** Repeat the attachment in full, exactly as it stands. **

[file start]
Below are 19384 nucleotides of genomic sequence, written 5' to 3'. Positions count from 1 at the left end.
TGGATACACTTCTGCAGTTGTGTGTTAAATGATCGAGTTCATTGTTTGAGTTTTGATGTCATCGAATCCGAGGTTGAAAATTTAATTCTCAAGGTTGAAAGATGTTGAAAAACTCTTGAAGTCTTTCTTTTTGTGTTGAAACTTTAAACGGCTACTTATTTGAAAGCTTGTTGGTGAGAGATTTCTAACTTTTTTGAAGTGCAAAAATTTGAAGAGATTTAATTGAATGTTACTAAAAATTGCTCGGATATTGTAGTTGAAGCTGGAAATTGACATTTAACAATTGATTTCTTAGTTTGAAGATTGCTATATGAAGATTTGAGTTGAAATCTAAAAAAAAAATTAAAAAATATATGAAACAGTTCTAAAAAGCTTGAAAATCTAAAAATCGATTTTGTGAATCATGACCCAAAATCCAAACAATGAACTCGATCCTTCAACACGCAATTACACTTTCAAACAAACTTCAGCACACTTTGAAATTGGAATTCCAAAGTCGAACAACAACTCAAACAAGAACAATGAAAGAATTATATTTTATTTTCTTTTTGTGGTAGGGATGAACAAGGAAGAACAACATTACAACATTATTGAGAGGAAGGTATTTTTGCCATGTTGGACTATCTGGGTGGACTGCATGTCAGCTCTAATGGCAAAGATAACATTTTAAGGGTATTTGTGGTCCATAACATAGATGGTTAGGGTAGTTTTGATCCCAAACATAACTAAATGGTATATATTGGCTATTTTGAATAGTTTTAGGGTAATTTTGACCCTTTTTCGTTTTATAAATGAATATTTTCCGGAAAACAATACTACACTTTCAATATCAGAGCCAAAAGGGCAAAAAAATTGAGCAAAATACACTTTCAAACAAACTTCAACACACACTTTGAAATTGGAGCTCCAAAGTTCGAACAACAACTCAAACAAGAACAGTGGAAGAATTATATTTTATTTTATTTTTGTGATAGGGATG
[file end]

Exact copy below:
Below are 19384 nucleotides of genomic sequence, written 5' to 3'. Positions count from 1 at the left end.
TGGATACACTTCTGCAGTTGTGTGTTAAATGATCGAGTTCATTGTTTGAGTTTTGATGTCATCGAATCCGAGGTTGAAAATTTAATTCTCAAGGTTGAAAGATGTTGAAAAACTCTTGAAGTCTTTCTTTTTGTGTTGAAACTTTAAACGGCTACTTATTTGAAAGCTTGTTGGTGAGAGATTTCTAACTTTTTTGAAGTGCAAAAATTTGAAGAGATTTAATTGAATGTTACTAAAAATTGCTCGGATATTGTAGTTGAAGCTGGAAATTGACATTTAACAATTGATTTCTTAGTTTGAAGATTGCTATATGAAGATTTGAGTTGAAATCTAAAAAAAAAATTAAAAAATATATGAAACAGTTCTAAAAAGCTTGAAAATCTAAAAATCGATTTTGTGAATCATGACCCAAAATCCAAACAATGAACTCGATCCTTCAACACGCAATTACACTTTCAAACAAACTTCAGCACACTTTGAAATTGGAATTCCAAAGTCGAACAACAACTCAAACAAGAACAATGAAAGAATTATATTTTATTTTCTTTTTGTGGTAGGGATGAACAAGGAAGAACAACATTACAACATTATTGAGAGGAAGGTATTTTTGCCATGTTGGACTATCTGGGTGGACTGCATGTCAGCTCTAATGGCAAAGATAACATTTTAAGGGTATTTGTGGTCCATAACATAGATGGTTAGGGTAGTTTTGATCCCAAACATAACTAAATGGTATATATTGGCTATTTTGAATAGTTTTAGGGTAATTTTGACCCTTTTTCGTTTTATAAATGAATATTTTCCGGAAAACAATACTACACTTTCAATATCAGAGCCAAAAGGGCAAAAAAATTGAGCAAAATACACTTTCAAACAAACTTCAACACACACTTTGAAATTGGAGCTCCAAAGTTCGAACAACAACTCAAACAAGAACAGTGGAAGAATTATATTTTATTTTATTTTTGTGATAGGGATG